Understanding Digital Signage in Video Wall Displays

Summary: There are various technical aspects that play a diverse role in today’s video wall designs.

Technology has come extremely far in terms of providing versatile equipment for organizations and companies. One of the focal points, literally and figuratively, is video walls. These visual wonders are can be built in nearly any size or configuration that you can imagine.

The Intriguing Designs of Video Walls

Most video wall designs are built around a rectangular structure and comprised of LCD or LED screens. However, a growing number of uniquely-shaped video walls are now emerging in all types of command centers. Beyond these screens, each project will require a video wall processor, which functions by directing the content to the right screens at the appropriate time to display a variety of images and videos.

Video wall processors are available at a variety of different price points, all with versatile feature sets. It’s important that when you purchase a video wall to complement your command center desks that you opt for a processor that can handle a wide variety of screens in each installation.

Bezel Width

One of the biggest considerations with video walls these days is bezel width, which in layman’s terms means the width of each display frame. Most modern video wall displays have narrow bezels, which create a smaller gap between the areas of display. This results in a more fluid and seamless video wall display. Furthermore, the content for these video walls is much different than that of smaller-scale digital signage. It’s important that you take the large scale into account when designing video, text and audio.

Blog submitted by Constant Technologies, Inc.: For custom command center desks and other control center furniture, contact the experts at ConstantTech.com today.

Why Digital Wallets Are the Future of Payment

Summary: The rise of digital wallets has provided consumers with a trusted alternate payment method. 

Since their birth, digital wallets have exponentially worked there way into becoming a global trend, as well as one of the most convenient ways to pay for goods or services.

What are Digital Wallets?

First of all, if you’re unfamiliar with digital wallets, they are essentially software-engineered platforms that assist in the transfer of money from one account to another – usually vendor or a retailer. They are typically used to pay for goods or services from anywhere in the world and allow for much more flexibility than traditional payment methods. And, with the rise of smartphone usage, expect there to be a substantial rise in digital wallets over wireless credit card processing methods in the future.

High-Tech Security Measures – Slow to Develop or Quick to Act?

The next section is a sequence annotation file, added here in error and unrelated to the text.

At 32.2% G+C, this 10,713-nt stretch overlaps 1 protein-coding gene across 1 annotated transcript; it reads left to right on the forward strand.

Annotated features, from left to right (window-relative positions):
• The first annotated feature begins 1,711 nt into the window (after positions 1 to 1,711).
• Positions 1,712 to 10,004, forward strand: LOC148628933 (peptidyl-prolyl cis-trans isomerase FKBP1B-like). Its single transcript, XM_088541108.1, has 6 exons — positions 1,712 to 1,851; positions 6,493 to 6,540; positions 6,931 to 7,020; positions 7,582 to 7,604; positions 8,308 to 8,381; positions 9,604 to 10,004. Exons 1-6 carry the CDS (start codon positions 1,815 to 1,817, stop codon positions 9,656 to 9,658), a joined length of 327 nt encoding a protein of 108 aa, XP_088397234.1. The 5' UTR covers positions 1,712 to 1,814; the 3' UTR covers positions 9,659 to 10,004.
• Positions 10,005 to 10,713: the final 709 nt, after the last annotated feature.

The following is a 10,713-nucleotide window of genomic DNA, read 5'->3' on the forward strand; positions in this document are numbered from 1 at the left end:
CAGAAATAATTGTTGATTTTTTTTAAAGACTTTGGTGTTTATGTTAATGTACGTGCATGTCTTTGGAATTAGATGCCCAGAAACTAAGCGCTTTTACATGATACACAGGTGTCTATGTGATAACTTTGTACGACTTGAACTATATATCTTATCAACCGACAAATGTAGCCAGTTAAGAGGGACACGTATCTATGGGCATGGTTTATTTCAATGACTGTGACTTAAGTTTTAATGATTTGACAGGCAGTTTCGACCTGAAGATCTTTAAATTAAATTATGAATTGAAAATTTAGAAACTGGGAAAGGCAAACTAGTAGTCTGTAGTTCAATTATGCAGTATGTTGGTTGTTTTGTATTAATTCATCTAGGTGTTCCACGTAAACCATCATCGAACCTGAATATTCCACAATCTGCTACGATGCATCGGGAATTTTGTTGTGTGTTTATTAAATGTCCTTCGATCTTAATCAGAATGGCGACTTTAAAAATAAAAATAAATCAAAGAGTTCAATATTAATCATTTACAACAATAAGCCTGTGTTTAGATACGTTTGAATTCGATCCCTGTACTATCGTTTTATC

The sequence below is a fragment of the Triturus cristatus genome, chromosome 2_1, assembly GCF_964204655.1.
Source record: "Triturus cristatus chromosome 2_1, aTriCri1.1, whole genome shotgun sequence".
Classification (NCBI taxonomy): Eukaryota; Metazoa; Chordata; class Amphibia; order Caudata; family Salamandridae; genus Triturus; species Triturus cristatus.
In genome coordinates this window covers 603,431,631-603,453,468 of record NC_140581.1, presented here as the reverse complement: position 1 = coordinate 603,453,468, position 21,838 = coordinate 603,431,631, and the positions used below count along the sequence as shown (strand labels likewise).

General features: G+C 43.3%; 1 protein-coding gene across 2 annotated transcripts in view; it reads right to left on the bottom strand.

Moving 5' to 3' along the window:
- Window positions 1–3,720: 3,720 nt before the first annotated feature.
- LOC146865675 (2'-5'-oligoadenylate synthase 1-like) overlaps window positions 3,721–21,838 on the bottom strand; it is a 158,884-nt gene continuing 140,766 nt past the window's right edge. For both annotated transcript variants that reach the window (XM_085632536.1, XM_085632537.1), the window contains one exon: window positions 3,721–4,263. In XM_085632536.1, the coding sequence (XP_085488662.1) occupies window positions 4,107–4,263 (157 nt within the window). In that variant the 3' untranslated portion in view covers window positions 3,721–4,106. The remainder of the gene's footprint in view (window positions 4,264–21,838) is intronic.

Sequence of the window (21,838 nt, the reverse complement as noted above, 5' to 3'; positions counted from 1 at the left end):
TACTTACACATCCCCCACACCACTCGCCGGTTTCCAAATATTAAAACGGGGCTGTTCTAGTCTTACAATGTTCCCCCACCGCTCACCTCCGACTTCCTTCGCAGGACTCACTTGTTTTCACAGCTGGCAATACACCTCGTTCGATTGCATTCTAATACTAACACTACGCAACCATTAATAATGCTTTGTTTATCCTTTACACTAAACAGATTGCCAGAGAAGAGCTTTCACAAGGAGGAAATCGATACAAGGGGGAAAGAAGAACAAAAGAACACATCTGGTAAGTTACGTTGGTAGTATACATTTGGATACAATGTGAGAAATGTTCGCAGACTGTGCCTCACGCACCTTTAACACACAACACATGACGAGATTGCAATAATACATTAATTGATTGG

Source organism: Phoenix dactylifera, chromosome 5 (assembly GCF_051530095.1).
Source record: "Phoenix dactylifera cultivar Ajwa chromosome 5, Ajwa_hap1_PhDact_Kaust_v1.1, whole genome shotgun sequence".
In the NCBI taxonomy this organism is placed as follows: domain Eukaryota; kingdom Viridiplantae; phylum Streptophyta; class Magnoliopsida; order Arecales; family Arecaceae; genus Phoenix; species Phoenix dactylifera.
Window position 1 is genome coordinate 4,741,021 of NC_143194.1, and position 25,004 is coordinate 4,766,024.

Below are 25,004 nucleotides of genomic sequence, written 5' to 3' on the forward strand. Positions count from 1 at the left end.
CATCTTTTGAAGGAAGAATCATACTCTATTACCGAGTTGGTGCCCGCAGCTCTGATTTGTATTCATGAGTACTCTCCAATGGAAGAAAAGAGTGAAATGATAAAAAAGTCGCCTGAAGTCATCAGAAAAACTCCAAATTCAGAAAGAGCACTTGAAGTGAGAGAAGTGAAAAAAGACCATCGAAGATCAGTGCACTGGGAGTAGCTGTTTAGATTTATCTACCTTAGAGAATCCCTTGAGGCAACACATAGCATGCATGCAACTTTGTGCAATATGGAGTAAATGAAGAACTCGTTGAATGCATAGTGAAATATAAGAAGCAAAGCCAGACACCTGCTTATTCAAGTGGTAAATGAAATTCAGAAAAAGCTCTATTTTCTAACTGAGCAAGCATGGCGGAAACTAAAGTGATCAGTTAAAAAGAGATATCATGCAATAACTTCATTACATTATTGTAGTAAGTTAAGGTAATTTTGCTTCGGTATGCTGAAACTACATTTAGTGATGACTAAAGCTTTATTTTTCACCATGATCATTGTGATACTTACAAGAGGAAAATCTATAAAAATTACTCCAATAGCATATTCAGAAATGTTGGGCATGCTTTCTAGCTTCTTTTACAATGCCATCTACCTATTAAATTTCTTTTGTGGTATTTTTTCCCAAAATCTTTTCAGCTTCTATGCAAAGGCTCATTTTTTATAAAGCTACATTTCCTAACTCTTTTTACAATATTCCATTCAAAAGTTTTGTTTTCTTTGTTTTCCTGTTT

With the implementation of microchips on credit cards and debit cards, high-tech security measures are being adopted to prevent thieves and criminals from stealing personal information. However, they also take a notable amount of time for the transaction to complete due to this security wall. This slowdown effectively hurts businesses and consumers in the long run, which is why companies like Charge.com and other merchant account providers are becoming more favorable for retailers.

Digital wallets on the other hand, utilize Near Field Communication (NFC), which transfers data using a wireless protocol. Additionally, smartphones are now capable of storing passwords via fingerprint, making the transaction run much smoother and quicker – without compromising security.

Owning a digital wallet comes with a plethora of benefits. For one, you can link the digital wallet to other bank accounts to provide you with a wide array of payment options without having to use a checkbook. You can also designate this as your primary payment method if you prefer.

When it comes to financial technology, digital wallets have taken a giant leap towards becoming the preferred payment method of the future. And, it’s only a matter of time before they start replacing other methods due to their enhanced security, encryption and smartphone capability, and versatility.

When to outsource EDI

For a business that is part of a supply chain moving to an EDI system is fast becoming essential. A lot of companies implement EDI due to an upstream requirement from a customer or vendor. However, it is then that they understand the massive benefits to the organization and the vastly increased potential for leveraging EDI to grow. For organizations that have not yet thought about migrating to an EDI system, there are two choices: purchase EDI software for use in-house or outsourced to an EDI service bureau.

Outsource

The main benefits of using an outsourced EDI service bureau from an organization like Act Data Services, Inc. 1-800-ACT-DATA is cost. Outsourcing the use of the software will save you the upfront capital costs. While you could end up paying more in the long run, there is an inflection point at which you can decide to move the operation in-house.

Purchase

To justify the large capital expenditure for an in-house EDI implementation, you will need to consider to volume and type of activity. An organization with a lot of trading partners and a large volume of transactions will see financial benefits from purchasing EDI software. The process is costly because you will need to make the EDI software and your legacy systems work together.

Transition

It is difficult to determine an exact point that it makes sense to transition from a service bureau to an in-house system. However, as a general rule, if you have a 100 trading partners and thousands of transactions a week, it makes sense to purchase the software.